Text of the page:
If you prize convertibles that stow their roof quickly and silently, the Mustang’s convertible top will appeal to you. Another asset- it keeps the interior reasonably hushed when the roof is up, and it keeps most of the Mustang’s styling bravado intact. Keep in mind that you aren’t spoiled for choice- the only other option for a drop-top pony car in the segment is the Chevrolet Camaro. But like a perfectly executed Venn diagram, when a gorgeous summer day, a howling V8 and a Mustang’s looks and chassis all intersect, it’s magic. Drive one under those circumstances and you’ll find it hard to say no. Don’t you owe it to yourself to indulge anyway?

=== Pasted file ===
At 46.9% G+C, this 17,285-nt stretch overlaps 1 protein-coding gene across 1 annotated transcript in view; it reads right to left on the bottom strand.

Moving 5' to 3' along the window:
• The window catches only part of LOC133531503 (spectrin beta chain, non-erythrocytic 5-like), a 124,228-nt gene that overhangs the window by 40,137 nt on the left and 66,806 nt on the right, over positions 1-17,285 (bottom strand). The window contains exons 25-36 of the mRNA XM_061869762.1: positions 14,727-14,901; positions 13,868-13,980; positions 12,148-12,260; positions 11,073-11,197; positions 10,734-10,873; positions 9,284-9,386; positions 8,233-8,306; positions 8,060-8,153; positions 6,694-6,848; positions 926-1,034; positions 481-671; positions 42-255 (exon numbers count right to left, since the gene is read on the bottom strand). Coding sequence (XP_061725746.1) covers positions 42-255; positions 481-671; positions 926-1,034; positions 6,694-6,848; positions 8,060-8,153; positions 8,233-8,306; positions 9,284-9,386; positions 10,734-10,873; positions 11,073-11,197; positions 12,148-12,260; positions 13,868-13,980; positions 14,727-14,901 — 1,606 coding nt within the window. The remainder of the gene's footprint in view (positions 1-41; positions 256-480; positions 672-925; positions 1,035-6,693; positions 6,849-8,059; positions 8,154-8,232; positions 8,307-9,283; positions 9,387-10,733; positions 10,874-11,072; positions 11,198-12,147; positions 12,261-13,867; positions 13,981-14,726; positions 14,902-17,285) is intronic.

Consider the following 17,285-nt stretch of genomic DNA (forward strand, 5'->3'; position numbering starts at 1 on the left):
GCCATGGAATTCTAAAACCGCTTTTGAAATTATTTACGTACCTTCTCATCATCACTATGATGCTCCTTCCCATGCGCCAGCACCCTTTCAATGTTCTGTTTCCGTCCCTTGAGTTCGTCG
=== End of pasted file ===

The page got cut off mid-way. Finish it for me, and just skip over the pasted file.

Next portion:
2018 Ford Mustang GT Convertible

  • Price as tested: $66,088
  • Body Type: 2-door, 2+2 passenger convertible
  • Powertrain Layout: Front engine/rear-wheel drive
  • Engine:  5.0-litre V8, DOHC, 32 valves
  • Horsepower: 460 @ 7,000 rpm
  • Torque (lb-ft.): 420 @ 4,600 rpm
  • Transmission: 6-speed manual
  • Curb weight, manual transmission: 1,791 kg (3,948 lb)
  • Observed Fuel Consumption: 14.8L/100 km (16 mpg)